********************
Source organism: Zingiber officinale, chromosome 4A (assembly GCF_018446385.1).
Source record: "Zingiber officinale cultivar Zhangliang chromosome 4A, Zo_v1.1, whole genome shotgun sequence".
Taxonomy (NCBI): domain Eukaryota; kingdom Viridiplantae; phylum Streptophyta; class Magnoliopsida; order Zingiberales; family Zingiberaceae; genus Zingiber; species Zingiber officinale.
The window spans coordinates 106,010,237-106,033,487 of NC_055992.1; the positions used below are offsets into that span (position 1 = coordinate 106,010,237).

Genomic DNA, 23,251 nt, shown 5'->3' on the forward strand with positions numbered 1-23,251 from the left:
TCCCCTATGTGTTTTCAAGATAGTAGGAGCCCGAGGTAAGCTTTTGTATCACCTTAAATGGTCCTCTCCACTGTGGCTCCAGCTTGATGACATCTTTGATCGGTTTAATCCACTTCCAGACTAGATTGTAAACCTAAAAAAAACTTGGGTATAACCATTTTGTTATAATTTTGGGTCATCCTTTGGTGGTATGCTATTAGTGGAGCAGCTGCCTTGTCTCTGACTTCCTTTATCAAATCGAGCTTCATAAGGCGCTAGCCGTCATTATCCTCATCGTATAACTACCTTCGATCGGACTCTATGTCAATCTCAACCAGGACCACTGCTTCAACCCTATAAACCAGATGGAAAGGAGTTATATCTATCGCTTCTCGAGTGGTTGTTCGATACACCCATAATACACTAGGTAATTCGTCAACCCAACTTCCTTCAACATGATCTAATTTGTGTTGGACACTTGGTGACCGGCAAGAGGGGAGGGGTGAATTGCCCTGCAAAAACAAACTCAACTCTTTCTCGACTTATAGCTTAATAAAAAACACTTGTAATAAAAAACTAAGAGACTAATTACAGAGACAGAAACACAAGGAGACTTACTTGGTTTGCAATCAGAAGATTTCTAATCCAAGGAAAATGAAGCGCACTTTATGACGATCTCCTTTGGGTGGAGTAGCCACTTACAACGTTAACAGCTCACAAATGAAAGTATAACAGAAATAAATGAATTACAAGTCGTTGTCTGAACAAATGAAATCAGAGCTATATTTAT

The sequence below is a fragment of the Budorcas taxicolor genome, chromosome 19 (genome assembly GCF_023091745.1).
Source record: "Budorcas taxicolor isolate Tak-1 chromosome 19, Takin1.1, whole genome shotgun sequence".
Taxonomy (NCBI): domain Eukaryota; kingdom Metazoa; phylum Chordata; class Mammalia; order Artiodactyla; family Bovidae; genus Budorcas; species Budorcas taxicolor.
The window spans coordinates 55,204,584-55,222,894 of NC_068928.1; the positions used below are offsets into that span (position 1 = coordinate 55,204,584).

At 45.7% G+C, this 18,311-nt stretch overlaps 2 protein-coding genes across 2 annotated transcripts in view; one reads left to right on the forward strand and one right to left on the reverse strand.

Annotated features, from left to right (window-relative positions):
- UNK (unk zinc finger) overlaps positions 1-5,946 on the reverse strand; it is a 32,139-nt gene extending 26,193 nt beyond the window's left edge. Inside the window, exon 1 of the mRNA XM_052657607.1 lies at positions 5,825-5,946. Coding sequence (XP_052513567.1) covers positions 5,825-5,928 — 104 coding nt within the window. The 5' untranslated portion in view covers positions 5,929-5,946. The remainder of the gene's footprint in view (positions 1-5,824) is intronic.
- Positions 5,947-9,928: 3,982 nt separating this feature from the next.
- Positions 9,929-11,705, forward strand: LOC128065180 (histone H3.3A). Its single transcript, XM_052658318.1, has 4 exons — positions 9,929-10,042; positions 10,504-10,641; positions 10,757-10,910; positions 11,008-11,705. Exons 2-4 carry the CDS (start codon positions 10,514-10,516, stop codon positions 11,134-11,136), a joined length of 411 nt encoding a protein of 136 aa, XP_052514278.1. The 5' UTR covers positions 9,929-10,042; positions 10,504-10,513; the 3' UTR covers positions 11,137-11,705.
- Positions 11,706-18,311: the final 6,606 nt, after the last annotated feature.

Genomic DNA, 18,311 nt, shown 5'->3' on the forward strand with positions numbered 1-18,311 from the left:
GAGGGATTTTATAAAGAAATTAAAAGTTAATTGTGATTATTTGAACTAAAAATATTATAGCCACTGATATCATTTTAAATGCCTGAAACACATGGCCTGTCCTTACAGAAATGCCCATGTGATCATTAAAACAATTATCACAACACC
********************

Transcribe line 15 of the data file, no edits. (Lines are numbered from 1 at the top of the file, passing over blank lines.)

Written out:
- Positions 9,929-11,705, forward strand: LOC128065180 (histone H3.3A). Its single transcript, XM_052658318.1, has 4 exons — positions 9,929-10,042; positions 10,504-10,641; positions 10,757-10,910; positions 11,008-11,705. Exons 2-4 carry the CDS (start codon positions 10,514-10,516, stop codon positions 11,134-11,136), a joined length of 411 nt encoding a protein of 136 aa, XP_052514278.1. The 5' UTR covers positions 9,929-10,042; positions 10,504-10,513; the 3' UTR covers positions 11,137-11,705.